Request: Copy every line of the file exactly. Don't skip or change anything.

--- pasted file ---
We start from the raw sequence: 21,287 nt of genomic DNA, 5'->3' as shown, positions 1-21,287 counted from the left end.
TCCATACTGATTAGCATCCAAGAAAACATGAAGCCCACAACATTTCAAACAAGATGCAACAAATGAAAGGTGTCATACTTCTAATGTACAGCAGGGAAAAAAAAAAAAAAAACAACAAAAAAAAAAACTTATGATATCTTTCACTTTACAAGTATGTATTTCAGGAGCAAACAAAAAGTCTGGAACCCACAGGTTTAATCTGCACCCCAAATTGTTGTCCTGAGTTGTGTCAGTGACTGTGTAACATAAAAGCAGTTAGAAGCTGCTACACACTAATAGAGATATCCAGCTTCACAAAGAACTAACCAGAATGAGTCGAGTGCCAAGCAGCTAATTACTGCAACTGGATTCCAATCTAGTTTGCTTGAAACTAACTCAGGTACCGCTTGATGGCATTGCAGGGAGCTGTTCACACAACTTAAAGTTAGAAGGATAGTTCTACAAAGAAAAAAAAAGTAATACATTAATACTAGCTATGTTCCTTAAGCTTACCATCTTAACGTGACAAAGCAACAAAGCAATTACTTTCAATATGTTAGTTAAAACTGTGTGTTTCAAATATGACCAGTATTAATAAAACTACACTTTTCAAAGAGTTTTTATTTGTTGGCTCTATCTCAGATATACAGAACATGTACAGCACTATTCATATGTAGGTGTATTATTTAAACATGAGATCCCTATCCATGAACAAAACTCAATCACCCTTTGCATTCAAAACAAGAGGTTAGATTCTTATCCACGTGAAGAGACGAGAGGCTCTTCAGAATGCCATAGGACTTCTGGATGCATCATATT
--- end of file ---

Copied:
We start from the raw sequence: 21,287 nt of genomic DNA, 5'->3' as shown, positions 1-21,287 counted from the left end.
TCCATACTGATTAGCATCCAAGAAAACATGAAGCCCACAACATTTCAAACAAGATGCAACAAATGAAAGGTGTCATACTTCTAATGTACAGCAGGGAAAAAAAAAAAAAAAACAACAAAAAAAAAAACTTATGATATCTTTCACTTTACAAGTATGTATTTCAGGAGCAAACAAAAAGTCTGGAACCCACAGGTTTAATCTGCACCCCAAATTGTTGTCCTGAGTTGTGTCAGTGACTGTGTAACATAAAAGCAGTTAGAAGCTGCTACACACTAATAGAGATATCCAGCTTCACAAAGAACTAACCAGAATGAGTCGAGTGCCAAGCAGCTAATTACTGCAACTGGATTCCAATCTAGTTTGCTTGAAACTAACTCAGGTACCGCTTGATGGCATTGCAGGGAGCTGTTCACACAACTTAAAGTTAGAAGGATAGTTCTACAAAGAAAAAAAAAGTAATACATTAATACTAGCTATGTTCCTTAAGCTTACCATCTTAACGTGACAAAGCAACAAAGCAATTACTTTCAATATGTTAGTTAAAACTGTGTGTTTCAAATATGACCAGTATTAATAAAACTACACTTTTCAAAGAGTTTTTATTTGTTGGCTCTATCTCAGATATACAGAACATGTACAGCACTATTCATATGTAGGTGTATTATTTAAACATGAGATCCCTATCCATGAACAAAACTCAATCACCCTTTGCATTCAAAACAAGAGGTTAGATTCTTATCCACGTGAAGAGACGAGAGGCTCTTCAGAATGCCATAGGACTTCTGGATGCATCATATT